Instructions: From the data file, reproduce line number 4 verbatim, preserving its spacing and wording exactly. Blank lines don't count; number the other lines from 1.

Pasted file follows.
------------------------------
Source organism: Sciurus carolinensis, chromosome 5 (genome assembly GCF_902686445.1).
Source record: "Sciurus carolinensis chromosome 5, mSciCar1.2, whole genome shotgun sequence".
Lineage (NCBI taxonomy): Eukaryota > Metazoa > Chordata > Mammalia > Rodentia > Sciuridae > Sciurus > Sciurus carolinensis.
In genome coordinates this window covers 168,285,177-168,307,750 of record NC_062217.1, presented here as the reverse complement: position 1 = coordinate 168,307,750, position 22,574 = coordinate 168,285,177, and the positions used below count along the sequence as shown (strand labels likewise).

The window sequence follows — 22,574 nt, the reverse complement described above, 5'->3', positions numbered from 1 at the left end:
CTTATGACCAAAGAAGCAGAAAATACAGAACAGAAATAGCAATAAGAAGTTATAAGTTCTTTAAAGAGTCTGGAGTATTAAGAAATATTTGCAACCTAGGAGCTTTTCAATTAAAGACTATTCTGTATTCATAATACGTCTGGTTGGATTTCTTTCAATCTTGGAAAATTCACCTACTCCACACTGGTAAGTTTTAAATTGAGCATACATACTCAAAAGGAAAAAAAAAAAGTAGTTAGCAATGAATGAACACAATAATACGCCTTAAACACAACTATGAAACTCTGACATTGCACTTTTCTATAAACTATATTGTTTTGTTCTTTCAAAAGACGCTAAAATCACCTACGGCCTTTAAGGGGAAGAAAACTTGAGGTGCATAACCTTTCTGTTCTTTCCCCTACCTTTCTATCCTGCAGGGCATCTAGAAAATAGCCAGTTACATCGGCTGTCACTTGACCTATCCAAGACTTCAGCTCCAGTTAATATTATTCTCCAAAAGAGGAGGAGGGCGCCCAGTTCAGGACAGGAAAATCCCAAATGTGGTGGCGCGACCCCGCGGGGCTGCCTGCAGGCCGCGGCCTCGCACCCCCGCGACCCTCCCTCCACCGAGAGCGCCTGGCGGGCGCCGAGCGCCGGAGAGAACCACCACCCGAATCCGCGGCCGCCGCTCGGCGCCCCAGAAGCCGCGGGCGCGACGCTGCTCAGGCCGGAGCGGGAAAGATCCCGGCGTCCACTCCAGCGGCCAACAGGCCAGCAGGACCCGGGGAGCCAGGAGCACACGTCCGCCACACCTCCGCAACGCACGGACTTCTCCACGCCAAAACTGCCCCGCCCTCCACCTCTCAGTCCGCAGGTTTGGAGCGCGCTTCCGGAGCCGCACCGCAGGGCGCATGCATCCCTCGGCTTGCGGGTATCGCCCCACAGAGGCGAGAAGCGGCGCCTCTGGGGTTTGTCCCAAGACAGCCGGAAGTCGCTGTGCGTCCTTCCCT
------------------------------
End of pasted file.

In genome coordinates this window covers 168,285,177-168,307,750 of record NC_062217.1, presented here as the reverse complement: position 1 = coordinate 168,307,750, position 22,574 = coordinate 168,285,177, and the positions used below count along the sequence as shown (strand labels likewise).